Hydrogen power generation
and high purity water
Reinforcing Pure Water Group’s
commitment to Green Technologies
Our planet desperately needs more clean energy solutions. While the sustainable clean energy sources we have, such as wind, solar and wave generation avoid the consumption of fossil fuels and CO2 emission, they have critical limitations. The increasing energy demands around the world will only be met by fossil fuels – unless other sources can be developed that can efficiently deliver electricity on demand, or store energy.
In the search for clean, sustainable energy sources, a strong front runner appears to be hydrogen, which, as an elementary component of water, is already involving water purification technology in the process.
In many ways hydrogen can be thought of as a perfect fuel, or as a means of storing energy. It is lightweight and extremely abundant, producing no harmful combustion emissions. Used in a hydrogen fuel cell it can generate electricity, or with a reaction catalyst it can create heat. But due to its extremely low density and flammability in air, hydrogen is not easy to store, making it impractical to hold and transport in ambient conditions. It can be cooled to very low temperature, or contained under very high pressure, although both these storage options have serious cost implications and safety risks.
Hydrogen Fuel Cell Technology
Despite the difficulty of storing the gas, hydrogen is still the most common fuel used by a group of electricity generation devices known as fuel cells. Although varying in design they all work by the same general electrochemical principle. Fuel cells have two main components – an anode and a cathode, between which is an electrolyte. Two chemical reactions occur at the interfaces between the electrolyte and the electrodes, creating an electric current between the electrodes. In addition to the electricity produced, the result of the two reactions is that fuel is consumed and water or carbon dioxide is created.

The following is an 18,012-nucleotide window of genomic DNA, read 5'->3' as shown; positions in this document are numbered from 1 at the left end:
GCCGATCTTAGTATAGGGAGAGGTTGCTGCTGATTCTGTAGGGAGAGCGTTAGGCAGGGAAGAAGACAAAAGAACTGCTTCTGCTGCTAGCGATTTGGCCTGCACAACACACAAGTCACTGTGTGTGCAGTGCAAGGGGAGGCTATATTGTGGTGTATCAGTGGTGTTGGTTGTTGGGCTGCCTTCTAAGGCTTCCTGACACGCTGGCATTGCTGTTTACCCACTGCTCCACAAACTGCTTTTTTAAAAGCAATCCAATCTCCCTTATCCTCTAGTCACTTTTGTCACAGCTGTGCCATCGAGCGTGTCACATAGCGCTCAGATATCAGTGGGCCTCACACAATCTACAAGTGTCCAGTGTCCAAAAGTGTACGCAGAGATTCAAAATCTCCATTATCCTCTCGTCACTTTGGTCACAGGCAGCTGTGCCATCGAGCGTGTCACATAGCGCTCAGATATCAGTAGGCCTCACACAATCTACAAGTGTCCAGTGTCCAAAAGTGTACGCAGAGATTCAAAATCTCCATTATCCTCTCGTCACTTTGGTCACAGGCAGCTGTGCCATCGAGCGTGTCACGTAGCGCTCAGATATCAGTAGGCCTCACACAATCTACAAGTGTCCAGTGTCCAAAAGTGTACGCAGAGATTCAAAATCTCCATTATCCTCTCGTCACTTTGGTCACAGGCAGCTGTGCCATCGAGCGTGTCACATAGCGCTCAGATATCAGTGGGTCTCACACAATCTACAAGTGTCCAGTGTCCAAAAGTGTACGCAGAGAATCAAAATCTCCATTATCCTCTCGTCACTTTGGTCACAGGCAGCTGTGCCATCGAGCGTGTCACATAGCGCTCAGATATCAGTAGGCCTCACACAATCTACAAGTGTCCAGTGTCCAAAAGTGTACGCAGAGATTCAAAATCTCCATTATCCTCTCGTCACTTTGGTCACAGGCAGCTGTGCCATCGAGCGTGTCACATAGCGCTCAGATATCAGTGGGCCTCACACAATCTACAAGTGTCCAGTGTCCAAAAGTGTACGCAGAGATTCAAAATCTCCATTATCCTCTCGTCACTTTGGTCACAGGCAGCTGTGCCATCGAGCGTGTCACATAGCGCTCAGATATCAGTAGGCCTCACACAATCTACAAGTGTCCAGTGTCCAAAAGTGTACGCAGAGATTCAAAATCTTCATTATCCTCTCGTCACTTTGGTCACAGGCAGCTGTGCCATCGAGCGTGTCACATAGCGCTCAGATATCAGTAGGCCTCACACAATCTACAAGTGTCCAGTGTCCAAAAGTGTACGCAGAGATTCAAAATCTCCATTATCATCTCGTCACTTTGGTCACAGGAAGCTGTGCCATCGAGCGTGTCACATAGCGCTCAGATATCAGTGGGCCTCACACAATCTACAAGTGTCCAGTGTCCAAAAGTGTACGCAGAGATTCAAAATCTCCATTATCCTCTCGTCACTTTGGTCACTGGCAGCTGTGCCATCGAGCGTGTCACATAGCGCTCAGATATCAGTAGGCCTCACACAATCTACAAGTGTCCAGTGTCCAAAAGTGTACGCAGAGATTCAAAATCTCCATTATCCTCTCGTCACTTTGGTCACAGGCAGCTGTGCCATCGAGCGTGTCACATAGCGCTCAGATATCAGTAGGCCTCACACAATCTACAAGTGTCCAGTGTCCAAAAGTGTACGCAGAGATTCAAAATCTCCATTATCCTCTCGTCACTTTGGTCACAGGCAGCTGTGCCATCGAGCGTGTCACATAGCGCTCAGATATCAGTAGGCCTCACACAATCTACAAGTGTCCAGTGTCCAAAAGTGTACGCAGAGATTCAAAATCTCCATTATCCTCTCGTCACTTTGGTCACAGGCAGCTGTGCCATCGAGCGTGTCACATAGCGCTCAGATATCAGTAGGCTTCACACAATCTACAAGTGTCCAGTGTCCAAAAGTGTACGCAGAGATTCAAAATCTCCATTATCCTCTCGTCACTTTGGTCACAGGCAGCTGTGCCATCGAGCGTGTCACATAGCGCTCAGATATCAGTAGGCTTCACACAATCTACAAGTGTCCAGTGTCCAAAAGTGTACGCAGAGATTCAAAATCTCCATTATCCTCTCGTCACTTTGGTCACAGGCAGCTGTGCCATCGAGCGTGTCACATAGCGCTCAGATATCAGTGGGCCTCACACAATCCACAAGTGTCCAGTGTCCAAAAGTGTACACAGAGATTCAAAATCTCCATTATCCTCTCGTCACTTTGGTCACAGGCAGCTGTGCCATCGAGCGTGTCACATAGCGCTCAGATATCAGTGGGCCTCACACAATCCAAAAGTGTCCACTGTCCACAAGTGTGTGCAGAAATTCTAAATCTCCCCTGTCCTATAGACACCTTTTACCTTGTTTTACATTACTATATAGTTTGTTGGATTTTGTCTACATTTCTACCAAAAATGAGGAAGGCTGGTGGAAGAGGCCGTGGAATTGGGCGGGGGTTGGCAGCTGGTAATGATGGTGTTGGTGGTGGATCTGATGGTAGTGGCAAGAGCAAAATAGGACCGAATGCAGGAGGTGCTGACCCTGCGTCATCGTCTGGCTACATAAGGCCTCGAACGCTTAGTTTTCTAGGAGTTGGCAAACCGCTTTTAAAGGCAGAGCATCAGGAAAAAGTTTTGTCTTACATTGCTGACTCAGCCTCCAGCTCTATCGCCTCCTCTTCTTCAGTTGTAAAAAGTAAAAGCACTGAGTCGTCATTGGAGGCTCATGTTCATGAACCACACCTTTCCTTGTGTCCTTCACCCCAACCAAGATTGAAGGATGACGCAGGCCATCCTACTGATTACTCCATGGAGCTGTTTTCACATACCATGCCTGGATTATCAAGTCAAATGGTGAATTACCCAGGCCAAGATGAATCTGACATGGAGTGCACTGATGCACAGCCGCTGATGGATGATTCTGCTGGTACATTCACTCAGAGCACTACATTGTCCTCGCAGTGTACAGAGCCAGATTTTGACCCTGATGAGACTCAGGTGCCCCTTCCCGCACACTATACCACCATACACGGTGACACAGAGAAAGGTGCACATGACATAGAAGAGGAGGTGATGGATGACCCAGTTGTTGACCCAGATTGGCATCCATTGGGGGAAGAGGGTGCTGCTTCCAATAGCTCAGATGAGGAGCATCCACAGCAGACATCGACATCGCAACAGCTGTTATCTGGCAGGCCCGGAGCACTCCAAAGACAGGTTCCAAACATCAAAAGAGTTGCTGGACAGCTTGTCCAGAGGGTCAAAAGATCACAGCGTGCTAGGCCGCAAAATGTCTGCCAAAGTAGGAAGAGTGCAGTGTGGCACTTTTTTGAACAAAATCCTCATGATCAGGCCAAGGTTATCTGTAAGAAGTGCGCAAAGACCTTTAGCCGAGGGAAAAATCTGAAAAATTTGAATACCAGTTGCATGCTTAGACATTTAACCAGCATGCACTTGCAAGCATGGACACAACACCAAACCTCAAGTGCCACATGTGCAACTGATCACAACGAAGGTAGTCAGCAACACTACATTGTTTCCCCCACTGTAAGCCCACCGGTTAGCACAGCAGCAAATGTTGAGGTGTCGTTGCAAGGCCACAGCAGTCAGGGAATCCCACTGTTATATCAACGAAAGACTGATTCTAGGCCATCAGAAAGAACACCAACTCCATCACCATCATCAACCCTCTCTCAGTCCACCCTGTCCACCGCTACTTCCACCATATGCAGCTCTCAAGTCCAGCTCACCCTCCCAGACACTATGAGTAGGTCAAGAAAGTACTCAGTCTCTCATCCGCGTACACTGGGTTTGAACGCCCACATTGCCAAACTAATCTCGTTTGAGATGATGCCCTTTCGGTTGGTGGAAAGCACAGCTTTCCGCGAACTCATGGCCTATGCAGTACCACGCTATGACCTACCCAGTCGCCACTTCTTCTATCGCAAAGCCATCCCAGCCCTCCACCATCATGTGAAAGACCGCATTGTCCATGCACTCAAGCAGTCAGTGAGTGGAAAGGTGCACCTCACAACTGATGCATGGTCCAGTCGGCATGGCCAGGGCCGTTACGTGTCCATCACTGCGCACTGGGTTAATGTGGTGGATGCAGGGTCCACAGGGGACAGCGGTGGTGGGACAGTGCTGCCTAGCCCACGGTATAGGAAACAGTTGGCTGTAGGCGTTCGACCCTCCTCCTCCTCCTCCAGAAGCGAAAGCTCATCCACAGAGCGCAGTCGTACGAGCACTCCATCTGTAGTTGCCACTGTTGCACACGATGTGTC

At the anode a catalyst, often platinum, oxidizes the fuel and converts it to a positively charged ion and a negatively charged electron. The electrolyte allows ions to pass through it while blocking electrons, which are carried by a wire in an electric current. The ions travel through the electrolyte to the cathode. Once reaching the cathode, the ions are reunited with the electrons and the two react with a third chemical, usually oxygen, to create water or carbon dioxide. The cathodic reaction is often catalyzed by nickel.
Typically, individual fuel cells produce a voltage from 0.6 V to 0.7 V, working at the full load for which they are rated. To deliver the desired amount of energy, the fuel cells can be combined in series to yield higher voltage, and in parallel to allow a higher current to be supplied.
Fuel cell-powered electric vehicles
Major automotive manufacturers have developed a number of electric vehicles powered by fuel cells. While these vehicles are in the same clean technology market as battery-only cars, they have advantages in certain performance aspects. Perhaps the most important advantage is that they have no limitation in range, as even existing vehicles can be refueled from compressed hydrogen in just a few minutes. In addition, fuel cells can produce comparable power to internal combustion engines with nearly half the energy consumption and greenhouse gas emissions.
Pure Water Group EDI and H2Fuel
As already outlined, hydrogen can be stored and transported in compressed, or liquified form but this is far from ideal. One solution to the hydrogen storage problem is to generate H2 on demand, at the point of use.
The way to facilitate this would be to bind hydrogen to a “carrier”, which would make it possible to store and transport the fuel under atmospheric conditions. We are working very closely with a hydrogen fuel company which adopts this approach and uses Ultra Pure Water as a central part of the process.
Invented and developed in The Netherlands, this breakthrough technology is called H2Fuel. The production, storage, transportation, and consumption of H2Fuel does not produce harmful emissions such as CO₂ or other harmful substances. It can be stored, transported and consumed under atmospheric conditions, is suitable for many purposes (in addition to automotive, aviation, shipping and other transportation), can be distributed by means of the existing infrastructures for fossil fuels (also inner-city filling stations), is commercially acceptable for the large-scale storage of electrical energy and can be introduced in a reasonably short time, since there are no technical barriers to prevent its implementation. H2Fuel can also provide large-scale and small-scale energy and heat supplies without the need for a network, will bring stability at times when sustainable energy fluctuates, and can be produced, stored and transported globally.